Saturday, February 02, 2008

Freedoms in Afghanistan and Iraq? You having a laugh?

REMEMBER the 'Four Freedoms'? Not a vocal group, nor a pizza topping, as I recall they were enunciated by a US president as " Freedom of Speech, and Religion. Freedom from Want, and from from Fear". Guess I'm showing my age. It was Roosevelt speaking a year before I was born, but it sounded fresh and good when I was growing up in post-war years.

Still, we keep hearing about freedom from time to time, Mrs. Thatcher once told us Afghan mujahaddin were "batting for freedom", and more recent rulers who praise the batty old dame assure us British and US forces are bombing and bashing for freedom and democracy, would you believe. So do pro-war liberal media hacks .
So how are these freedoms faring in the lands which Uncle Sam and John Bull have delivered from evil dictatorship?

I've had two appeals for support for campaigns this week. First from Iraq, once among the most developed and prosperous countries in the Middle East, where sanctions and war drove millions into poverty and hunger, and child malnutrition doubled within two years of the invasion.

Now it seems the pro-occupier regime which has kept Saddam Hussein's anti-union laws handy is dispensing with its predecesor's food rationing system. Yes, freedom is precious, and must be rationed, but people will be free to buy as much food as they can afford, or go hungry. Children won't have any choice, because they don't have money.

Here's an appeal from an Iraqi exile desperate at the news he gets from home:

Dear Comrades,

please find below a link to the online petition against the planned elimination of the ration system in Iraq, which the US/UK protected Iraqi government want to end by June.

If this ends, then millions of people are going to be left in absolute poverty and it will undoubtedly mean that millions of people are going to be left to literally starve to death.

As British and American troops are currently occupying Iraq, this means that people in the UK and US have both a legal and moral responsibility to voice your objections to this!

If this is allowed to happen, Iraq will surely be turned from a concentration camp, into a death camp!

Please also help by spreading the word!


Hussein Al-alak
The Iraq Solidarity Campaign

That's freedom from want.

And now freeom from fear, in Afghanistan.
We start with a report from the Independent.

Sentenced to death: Afghan who dared to read about women's rights

Thursday, 31 January 2008

A young man, a student of journalism, is sentenced to death by an Islamic court for downloading a report from the internet. The sentence is then upheld by the country's rulers. This is Afghanistan – not in Taliban times but six years after "liberation" and under the democratic rule of the West's ally Hamid Karzai.

The fate of Sayed Pervez Kambaksh has led to domestic and international protests, and deepening concern about erosion of civil liberties in Afghanistan. He was accused of blasphemy after he downloaded a report from a Farsi website which stated that Muslim fundamentalists who claimed the Koran justified the oppression of women had misrepresented the views of the prophet Mohamed.

Mr Kambaksh, 23, distributed the tract to fellow students and teachers at Balkh University with the aim, he said, of provoking a debate on the matter. But a complaint was made against him and he was arrested, tried by religious judges without – say his friends and family – being allowed legal representation and sentenced to death.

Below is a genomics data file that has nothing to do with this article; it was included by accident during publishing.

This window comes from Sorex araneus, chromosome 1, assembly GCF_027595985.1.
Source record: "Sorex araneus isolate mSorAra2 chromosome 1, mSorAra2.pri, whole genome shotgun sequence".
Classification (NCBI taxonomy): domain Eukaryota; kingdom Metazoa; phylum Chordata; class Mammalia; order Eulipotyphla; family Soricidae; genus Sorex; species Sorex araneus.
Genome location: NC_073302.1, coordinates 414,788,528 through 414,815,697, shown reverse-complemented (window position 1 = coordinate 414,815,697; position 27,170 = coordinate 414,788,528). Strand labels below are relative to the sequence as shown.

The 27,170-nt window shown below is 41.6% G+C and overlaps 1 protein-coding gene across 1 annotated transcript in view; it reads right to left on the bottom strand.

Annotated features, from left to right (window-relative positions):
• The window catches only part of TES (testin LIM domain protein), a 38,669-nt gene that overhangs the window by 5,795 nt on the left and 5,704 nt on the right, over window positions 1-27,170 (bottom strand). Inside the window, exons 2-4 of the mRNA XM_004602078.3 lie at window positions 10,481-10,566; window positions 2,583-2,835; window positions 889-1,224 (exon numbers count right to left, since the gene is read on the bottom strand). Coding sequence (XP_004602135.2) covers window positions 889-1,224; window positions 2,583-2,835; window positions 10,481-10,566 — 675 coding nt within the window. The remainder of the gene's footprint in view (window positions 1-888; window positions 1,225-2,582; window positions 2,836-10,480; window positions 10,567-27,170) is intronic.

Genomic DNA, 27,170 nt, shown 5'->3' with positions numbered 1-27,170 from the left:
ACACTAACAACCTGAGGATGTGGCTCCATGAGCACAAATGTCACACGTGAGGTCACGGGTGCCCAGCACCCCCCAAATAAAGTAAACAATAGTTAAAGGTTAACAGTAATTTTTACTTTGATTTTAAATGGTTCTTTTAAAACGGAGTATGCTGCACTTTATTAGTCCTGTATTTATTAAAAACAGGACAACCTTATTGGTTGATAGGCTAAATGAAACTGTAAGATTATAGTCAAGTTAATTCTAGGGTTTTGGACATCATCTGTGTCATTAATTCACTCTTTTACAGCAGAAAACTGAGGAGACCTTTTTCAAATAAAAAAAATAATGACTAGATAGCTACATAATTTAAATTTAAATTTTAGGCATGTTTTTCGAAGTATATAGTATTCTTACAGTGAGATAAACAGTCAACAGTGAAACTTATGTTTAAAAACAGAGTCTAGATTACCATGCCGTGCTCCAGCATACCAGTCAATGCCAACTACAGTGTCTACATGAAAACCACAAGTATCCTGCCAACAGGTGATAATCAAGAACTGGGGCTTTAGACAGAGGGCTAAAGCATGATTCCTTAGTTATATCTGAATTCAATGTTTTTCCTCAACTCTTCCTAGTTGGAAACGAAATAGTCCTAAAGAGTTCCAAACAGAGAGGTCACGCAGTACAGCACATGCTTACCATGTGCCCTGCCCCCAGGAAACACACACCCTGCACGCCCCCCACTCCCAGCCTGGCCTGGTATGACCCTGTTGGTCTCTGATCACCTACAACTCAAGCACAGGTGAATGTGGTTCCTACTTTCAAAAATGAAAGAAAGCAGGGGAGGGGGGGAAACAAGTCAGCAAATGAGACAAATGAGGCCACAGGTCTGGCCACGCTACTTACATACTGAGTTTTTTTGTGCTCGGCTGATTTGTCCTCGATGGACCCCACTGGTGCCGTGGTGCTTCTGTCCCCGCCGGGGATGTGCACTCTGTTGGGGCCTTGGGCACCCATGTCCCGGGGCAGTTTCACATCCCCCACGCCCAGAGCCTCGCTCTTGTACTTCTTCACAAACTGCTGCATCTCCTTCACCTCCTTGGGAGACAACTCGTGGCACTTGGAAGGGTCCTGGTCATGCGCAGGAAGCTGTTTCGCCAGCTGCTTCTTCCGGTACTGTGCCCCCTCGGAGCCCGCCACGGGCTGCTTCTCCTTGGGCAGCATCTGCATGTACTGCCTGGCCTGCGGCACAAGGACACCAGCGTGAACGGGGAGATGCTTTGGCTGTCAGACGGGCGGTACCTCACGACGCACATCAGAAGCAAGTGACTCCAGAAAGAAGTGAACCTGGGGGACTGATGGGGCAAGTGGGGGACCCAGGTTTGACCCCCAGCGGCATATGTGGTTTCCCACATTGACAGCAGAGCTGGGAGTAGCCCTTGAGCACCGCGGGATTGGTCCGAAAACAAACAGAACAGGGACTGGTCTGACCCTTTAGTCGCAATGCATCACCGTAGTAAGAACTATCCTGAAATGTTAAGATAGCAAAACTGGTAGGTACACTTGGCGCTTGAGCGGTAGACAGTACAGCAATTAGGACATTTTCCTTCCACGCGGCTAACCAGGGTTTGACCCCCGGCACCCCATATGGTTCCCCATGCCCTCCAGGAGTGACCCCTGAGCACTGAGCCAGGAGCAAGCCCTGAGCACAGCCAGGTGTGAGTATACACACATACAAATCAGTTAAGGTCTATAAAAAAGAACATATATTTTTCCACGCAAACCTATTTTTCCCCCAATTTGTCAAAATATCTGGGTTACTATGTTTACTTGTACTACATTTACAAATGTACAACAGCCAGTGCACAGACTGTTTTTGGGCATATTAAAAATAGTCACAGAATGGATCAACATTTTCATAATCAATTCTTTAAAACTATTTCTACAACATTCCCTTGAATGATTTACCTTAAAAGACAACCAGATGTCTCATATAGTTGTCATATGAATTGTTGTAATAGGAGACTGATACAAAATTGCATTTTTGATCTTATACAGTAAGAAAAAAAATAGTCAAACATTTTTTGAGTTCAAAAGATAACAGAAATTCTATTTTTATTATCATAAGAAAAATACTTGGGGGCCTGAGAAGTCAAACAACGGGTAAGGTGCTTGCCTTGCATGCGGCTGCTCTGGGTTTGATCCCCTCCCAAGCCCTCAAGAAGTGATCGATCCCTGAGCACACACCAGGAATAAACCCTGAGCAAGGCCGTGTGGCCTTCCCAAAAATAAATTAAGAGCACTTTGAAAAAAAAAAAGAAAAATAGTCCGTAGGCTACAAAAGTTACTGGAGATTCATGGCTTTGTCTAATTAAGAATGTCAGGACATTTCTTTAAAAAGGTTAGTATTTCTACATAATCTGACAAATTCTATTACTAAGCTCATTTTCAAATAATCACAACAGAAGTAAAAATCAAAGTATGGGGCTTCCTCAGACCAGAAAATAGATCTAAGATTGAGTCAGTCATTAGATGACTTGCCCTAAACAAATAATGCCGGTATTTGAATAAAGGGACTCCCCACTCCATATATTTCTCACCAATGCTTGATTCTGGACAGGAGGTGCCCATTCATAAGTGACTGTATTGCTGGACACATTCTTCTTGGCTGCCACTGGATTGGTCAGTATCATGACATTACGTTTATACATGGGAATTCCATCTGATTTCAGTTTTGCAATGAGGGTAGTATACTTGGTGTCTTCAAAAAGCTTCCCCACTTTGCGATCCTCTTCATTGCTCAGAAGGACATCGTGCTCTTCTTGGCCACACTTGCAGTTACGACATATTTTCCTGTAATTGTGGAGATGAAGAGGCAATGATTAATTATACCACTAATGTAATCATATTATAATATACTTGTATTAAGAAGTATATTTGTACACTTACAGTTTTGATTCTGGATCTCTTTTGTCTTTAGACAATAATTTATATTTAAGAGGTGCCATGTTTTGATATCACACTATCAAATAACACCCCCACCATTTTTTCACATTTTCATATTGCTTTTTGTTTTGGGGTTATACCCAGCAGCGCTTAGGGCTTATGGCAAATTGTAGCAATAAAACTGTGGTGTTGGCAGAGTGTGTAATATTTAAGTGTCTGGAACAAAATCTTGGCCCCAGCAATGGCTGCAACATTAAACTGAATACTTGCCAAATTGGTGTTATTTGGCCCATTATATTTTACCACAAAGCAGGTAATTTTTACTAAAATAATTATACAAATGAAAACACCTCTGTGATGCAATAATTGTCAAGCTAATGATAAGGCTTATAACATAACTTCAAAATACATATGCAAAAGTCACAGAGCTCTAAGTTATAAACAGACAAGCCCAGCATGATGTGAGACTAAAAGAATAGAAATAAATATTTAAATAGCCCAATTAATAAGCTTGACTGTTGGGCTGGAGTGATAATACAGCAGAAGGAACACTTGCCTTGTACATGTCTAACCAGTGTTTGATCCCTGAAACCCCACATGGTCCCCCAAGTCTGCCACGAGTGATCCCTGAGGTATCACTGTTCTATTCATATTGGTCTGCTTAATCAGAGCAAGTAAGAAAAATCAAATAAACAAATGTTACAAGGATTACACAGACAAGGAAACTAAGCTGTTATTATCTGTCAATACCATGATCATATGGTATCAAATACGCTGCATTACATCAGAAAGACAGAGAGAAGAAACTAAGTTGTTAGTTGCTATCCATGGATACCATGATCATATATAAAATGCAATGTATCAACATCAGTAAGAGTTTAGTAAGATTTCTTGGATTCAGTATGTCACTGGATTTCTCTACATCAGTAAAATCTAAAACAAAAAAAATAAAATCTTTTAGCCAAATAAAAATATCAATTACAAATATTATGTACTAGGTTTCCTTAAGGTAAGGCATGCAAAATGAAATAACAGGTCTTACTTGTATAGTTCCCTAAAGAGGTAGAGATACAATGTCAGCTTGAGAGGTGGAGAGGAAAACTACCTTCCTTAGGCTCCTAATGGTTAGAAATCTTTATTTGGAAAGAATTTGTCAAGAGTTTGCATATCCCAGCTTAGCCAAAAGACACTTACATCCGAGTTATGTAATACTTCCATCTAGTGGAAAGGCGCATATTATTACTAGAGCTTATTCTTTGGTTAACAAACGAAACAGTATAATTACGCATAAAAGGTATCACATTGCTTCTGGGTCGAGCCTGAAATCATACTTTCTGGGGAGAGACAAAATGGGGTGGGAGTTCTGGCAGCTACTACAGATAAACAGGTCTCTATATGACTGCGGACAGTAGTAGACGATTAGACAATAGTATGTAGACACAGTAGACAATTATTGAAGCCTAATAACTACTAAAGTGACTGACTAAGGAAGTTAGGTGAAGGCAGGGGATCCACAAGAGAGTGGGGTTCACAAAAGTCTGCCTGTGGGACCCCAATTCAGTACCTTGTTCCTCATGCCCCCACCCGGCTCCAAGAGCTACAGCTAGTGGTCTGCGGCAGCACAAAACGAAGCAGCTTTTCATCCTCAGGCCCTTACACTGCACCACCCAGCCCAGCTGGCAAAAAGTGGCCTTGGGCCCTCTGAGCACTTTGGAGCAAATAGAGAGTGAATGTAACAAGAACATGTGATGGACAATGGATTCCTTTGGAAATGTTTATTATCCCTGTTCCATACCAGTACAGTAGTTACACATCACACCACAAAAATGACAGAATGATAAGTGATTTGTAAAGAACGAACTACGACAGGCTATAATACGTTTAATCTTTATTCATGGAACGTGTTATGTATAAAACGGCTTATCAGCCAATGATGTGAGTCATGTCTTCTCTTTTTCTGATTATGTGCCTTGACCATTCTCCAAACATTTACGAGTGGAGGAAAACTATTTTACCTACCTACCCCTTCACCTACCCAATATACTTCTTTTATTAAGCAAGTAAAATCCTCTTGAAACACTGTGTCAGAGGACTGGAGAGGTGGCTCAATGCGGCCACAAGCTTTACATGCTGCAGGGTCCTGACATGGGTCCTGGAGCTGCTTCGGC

After an international outcry led by the Independent, but taken up many rights campaigners, the Afghan Senate has withdrawn a motion confirming the death sentence.

The MP who proposed the ruling condemning Mr Kambaksh was Sibghatullah Mojaddedi, a key ally of Mr Karzai. The Senate also attacked the international community for putting pressure on the Afghan government and urged Mr Karzai not to be influenced by outside un-Islamic views.

Kambaksh's brother, Sayed Yaqub Ibrahimi, is also a journalist and has written articles for IWPR in which he accused senior public figures, including an MP, of atrocities, including murders. He said: "Of course we are all very worried about my brother. What has happened to him is very unjust. He has not committed blasphemy and he was not even allowed to have a legal defence. and what took place was a secret trial."

Qayoum Baabak, the editor of Jahan-i-Naw, said a senior prosecutor in Mazar-i-Sharif, Hafiz Khaliqyar, had warned journalists that they would be punished if they protested against the death sentence passed on Mr Kambaksh.

The Afghan government wants to show it can act tough, independently of its Western patrons. It recently expelled a British and an Irish representative, claiming they had entered negotiations with the Taliban in Helmund province. Aghanistan's leading woman MP, Malali Joya, has been suspended after criticising male colleagues.

Although the Afghan senate has temporarily backed off, the journalist's life is still under threat, with Muslim clerics taking the occasion to assert their authority and demand the death sentence. Even if he is spared he may not find it safe to remain in Afghanistan.

You can sign the Independent's e-petition at

I see there's a demonstration on Friday at the Afghan embasy in London, called by the association of former Muslims and the National Secular Society. I'm not too keen on either organisation, although I admire the former's courage. Still, I'm sure no one will object if more
'mainstream' left-wing or rights organisations wish to take up the issue.

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